Aside from his Ivy League pitcher focus, Krichell also unearthed several position players. He signed Charlie Keller, a highly touted prospect playing for the University of Maryland. To encourage Keller to sign, Krichell met and had dinner with his family. In 1937, Krichell signed shortstop Phil Rizzuto, who had tried out with the Brooklyn Dodgers and the New York Giants, but was dismissed by them on the grounds that he was too small. Even so, Krichell decided to look at the infielder and was impressed by the way Rizzuto accomplished double plays; his technique reminded Krichell of Leo Durocher, one of his favorite players. He signed Rizzuto for $75 a month and sent him to the Yankees' farm club in Bassett, Virginia.
Krichell's next target was second baseman Snuffy Stirnweiss from the University of North Carolina. He initially tried to convince him to bypass football for baseball, but the player refused until his father's death soon after his college graduation altered his priorities, leaving him as the sole supporter of his mother and younger brother. Krichell signed him to a contract soon afterwards. In a mass tryout for the Yankees team, Krichell scouted first baseman Whitey Ford. Krichell realised Ford had a strong arm, and recommended he tried pitching. Developing an effective fast curveball, Ford helped his team win the New York City sandlot ball championship, and was signed by Krichell for $7,000 in 1947 ($70,000 in 2010). Ford later became a Hall of Famer and an ace of the Yankees for most of the 1950s and 1960s.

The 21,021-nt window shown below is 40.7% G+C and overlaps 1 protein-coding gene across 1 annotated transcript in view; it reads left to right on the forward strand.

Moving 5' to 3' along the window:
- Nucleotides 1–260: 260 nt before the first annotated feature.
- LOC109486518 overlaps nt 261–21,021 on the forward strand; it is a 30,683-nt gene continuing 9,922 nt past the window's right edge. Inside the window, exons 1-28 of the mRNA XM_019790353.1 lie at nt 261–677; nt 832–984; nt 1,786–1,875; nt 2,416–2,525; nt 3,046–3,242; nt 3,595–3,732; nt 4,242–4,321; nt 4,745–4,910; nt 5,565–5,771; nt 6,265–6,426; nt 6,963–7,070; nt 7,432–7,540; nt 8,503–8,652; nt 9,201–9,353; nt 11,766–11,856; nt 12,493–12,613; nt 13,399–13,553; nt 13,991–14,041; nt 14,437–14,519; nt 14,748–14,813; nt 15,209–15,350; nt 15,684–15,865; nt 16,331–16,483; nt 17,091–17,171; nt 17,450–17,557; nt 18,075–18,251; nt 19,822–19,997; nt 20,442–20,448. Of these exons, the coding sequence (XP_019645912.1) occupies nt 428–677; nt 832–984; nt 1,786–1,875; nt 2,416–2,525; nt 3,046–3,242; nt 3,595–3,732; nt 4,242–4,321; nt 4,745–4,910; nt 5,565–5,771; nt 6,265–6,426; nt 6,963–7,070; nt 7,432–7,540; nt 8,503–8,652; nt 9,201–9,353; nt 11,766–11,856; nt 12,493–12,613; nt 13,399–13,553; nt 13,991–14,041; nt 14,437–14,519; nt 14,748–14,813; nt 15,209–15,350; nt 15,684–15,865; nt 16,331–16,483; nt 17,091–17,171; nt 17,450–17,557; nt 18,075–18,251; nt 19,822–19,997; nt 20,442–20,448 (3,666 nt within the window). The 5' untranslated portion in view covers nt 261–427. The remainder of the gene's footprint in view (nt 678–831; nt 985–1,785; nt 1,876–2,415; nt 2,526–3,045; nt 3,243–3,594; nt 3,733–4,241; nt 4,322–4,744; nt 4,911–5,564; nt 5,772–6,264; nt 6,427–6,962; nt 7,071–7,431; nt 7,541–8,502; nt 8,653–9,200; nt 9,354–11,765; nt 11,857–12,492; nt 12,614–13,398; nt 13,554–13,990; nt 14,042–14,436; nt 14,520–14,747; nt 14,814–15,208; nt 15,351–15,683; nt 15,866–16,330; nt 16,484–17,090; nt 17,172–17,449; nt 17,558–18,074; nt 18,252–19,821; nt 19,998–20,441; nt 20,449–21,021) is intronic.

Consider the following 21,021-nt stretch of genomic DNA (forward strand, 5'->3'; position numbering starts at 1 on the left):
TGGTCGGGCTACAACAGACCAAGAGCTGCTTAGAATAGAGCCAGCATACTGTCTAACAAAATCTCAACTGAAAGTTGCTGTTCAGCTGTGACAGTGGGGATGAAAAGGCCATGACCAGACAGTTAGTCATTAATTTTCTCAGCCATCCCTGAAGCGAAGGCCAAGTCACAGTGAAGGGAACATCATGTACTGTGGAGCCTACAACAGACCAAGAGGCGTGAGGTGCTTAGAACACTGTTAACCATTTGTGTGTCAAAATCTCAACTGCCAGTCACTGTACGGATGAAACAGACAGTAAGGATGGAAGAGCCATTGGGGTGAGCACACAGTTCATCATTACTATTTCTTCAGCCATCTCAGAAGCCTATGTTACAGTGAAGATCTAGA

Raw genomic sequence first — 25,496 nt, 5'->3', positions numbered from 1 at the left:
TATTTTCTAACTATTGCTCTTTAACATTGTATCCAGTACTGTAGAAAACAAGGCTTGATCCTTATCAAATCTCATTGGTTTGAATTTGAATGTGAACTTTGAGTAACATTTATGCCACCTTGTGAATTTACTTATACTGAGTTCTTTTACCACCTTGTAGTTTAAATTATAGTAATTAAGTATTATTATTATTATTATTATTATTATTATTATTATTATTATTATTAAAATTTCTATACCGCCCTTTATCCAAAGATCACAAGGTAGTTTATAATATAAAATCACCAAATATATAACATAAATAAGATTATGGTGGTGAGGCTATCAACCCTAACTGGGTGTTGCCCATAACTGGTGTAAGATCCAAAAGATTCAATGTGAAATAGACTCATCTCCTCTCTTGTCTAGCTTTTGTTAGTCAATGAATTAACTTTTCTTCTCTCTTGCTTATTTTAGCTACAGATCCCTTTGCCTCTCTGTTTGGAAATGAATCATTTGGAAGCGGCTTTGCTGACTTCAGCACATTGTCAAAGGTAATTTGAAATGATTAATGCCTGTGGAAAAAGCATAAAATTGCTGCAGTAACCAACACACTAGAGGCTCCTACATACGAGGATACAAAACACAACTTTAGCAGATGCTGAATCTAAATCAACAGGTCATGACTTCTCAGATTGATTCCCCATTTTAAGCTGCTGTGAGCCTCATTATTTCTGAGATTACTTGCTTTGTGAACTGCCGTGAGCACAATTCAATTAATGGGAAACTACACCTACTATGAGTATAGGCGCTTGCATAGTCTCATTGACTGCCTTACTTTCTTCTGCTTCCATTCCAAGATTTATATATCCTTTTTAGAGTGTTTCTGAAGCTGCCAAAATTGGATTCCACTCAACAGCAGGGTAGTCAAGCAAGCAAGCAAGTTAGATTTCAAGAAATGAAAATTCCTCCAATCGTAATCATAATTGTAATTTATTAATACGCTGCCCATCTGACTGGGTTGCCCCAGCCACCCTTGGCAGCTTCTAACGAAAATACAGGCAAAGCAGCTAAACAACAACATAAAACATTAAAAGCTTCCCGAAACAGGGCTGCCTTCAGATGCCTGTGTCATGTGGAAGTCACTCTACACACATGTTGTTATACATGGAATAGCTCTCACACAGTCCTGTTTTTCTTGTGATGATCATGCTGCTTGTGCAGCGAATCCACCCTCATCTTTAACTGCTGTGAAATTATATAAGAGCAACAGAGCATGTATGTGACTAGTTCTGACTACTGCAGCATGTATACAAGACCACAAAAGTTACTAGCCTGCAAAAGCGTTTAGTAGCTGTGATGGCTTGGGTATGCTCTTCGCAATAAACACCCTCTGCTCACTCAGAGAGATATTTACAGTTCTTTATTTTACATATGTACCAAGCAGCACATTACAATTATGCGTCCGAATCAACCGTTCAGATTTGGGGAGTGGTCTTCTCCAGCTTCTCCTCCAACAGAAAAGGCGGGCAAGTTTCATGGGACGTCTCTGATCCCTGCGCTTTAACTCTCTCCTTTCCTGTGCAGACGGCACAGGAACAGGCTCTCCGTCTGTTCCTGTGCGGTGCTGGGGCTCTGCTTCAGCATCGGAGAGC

Krichell played a factor in signing future All-Star Tommy Byrne. He was referred by one of his scouts, Gene McCann, to see Byrne pitch for Wake Forest University. Impressed with what he saw, Krichell signed him for $10,000 ($160,000 in 2010). He also signed Red Rolfe and Vic Raschi. Krichell oversaw the expansion of the New York Yankees scouting staff from two men to more than twenty part-time scouts by 1957. Among the scouts he hired for the Yankees were former players Babe Herman, Atley Donald, Jake Flowers and Johnny Neun. As he hired more scouts, Krichell reduced his own role, becoming the chief scout and regional scout for the New England area.